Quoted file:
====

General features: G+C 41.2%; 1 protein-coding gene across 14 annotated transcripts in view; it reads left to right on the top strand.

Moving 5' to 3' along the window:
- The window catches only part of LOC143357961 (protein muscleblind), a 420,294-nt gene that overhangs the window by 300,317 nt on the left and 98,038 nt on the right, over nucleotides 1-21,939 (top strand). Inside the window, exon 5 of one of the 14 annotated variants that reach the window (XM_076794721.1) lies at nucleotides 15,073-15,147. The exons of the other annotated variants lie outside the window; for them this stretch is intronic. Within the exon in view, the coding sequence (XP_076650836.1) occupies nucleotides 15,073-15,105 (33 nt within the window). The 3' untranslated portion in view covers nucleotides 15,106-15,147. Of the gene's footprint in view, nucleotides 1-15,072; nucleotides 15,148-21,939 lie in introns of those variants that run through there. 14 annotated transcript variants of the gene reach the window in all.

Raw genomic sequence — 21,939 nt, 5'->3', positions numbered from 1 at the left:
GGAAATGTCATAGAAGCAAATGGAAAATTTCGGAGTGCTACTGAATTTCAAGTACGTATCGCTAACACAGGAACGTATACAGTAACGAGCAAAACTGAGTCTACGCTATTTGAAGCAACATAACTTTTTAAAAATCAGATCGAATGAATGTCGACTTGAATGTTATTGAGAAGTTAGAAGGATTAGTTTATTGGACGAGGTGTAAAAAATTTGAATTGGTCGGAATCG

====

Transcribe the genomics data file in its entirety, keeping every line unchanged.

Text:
General features: G+C 41.2%; 1 protein-coding gene across 14 annotated transcripts in view; it reads left to right on the top strand.

Moving 5' to 3' along the window:
- The window catches only part of LOC143357961 (protein muscleblind), a 420,294-nt gene that overhangs the window by 300,317 nt on the left and 98,038 nt on the right, over nucleotides 1-21,939 (top strand). Inside the window, exon 5 of one of the 14 annotated variants that reach the window (XM_076794721.1) lies at nucleotides 15,073-15,147. The exons of the other annotated variants lie outside the window; for them this stretch is intronic. Within the exon in view, the coding sequence (XP_076650836.1) occupies nucleotides 15,073-15,105 (33 nt within the window). The 3' untranslated portion in view covers nucleotides 15,106-15,147. Of the gene's footprint in view, nucleotides 1-15,072; nucleotides 15,148-21,939 lie in introns of those variants that run through there. 14 annotated transcript variants of the gene reach the window in all.

Raw genomic sequence — 21,939 nt, 5'->3', positions numbered from 1 at the left:
GGAAATGTCATAGAAGCAAATGGAAAATTTCGGAGTGCTACTGAATTTCAAGTACGTATCGCTAACACAGGAACGTATACAGTAACGAGCAAAACTGAGTCTACGCTATTTGAAGCAACATAACTTTTTAAAAATCAGATCGAATGAATGTCGACTTGAATGTTATTGAGAAGTTAGAAGGATTAGTTTATTGGACGAGGTGTAAAAAATTTGAATTGGTCGGAATCG